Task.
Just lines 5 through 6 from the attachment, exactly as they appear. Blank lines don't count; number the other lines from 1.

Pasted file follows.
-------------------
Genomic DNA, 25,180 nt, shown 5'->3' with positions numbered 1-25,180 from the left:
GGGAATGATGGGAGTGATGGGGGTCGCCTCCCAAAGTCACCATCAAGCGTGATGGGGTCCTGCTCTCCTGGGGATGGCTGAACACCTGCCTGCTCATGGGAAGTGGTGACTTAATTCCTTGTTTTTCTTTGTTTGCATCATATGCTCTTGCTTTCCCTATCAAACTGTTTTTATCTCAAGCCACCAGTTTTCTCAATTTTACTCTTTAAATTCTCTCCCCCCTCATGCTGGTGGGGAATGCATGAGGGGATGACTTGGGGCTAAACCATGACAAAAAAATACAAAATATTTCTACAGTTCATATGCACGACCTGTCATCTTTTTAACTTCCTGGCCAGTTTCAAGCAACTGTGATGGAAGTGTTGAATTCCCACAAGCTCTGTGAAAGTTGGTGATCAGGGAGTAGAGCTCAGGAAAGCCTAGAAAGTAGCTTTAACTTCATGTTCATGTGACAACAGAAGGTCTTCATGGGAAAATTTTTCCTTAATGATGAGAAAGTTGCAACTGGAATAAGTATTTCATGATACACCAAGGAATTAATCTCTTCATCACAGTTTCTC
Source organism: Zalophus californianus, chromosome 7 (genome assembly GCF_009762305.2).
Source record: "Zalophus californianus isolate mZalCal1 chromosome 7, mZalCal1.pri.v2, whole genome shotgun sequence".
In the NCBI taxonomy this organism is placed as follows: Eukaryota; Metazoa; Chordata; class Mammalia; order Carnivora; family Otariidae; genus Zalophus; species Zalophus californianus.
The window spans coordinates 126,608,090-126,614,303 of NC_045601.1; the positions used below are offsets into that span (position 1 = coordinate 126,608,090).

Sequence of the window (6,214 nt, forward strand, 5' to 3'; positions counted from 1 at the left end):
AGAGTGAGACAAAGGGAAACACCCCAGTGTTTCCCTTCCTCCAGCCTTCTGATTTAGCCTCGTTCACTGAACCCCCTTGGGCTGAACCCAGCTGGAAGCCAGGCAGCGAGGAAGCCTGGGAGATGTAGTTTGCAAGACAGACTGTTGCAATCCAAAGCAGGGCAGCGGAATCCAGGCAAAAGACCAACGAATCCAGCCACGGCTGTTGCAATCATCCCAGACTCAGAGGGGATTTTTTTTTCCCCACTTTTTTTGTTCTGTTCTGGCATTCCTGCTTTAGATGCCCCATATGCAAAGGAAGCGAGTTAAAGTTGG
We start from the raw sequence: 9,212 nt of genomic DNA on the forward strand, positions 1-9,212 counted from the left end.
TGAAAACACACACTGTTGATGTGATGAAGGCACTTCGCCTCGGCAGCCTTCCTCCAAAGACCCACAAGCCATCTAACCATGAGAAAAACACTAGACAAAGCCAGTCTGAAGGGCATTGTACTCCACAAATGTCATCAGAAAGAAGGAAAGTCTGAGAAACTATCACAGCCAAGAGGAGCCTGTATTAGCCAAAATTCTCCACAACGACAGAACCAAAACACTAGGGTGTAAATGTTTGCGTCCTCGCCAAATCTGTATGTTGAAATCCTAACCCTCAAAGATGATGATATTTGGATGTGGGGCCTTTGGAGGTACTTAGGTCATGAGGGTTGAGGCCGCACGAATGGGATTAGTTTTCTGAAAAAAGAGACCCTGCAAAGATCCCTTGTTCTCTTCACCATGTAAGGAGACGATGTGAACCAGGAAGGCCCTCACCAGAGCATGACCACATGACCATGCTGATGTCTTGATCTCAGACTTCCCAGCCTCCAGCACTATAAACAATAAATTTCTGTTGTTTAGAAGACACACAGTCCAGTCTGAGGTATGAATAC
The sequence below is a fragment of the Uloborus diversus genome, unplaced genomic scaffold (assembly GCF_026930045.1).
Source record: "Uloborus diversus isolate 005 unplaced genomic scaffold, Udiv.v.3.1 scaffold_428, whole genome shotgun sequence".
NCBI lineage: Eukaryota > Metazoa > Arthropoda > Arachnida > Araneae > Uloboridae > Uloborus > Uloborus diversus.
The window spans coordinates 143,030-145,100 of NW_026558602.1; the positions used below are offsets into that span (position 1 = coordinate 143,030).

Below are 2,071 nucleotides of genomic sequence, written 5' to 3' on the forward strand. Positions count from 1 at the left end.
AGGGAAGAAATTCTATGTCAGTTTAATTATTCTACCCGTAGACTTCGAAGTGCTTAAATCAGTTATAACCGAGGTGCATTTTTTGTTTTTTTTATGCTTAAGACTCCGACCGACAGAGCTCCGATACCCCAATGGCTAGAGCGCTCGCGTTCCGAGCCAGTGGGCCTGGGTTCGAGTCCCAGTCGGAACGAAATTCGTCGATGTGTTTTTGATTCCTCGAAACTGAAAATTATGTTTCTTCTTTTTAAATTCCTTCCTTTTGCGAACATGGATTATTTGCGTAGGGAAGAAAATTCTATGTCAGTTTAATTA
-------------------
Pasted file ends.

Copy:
In the NCBI taxonomy this organism is placed as follows: Eukaryota; Metazoa; Chordata; class Mammalia; order Carnivora; family Otariidae; genus Zalophus; species Zalophus californianus.
The window spans coordinates 126,608,090-126,614,303 of NC_045601.1; the positions used below are offsets into that span (position 1 = coordinate 126,608,090).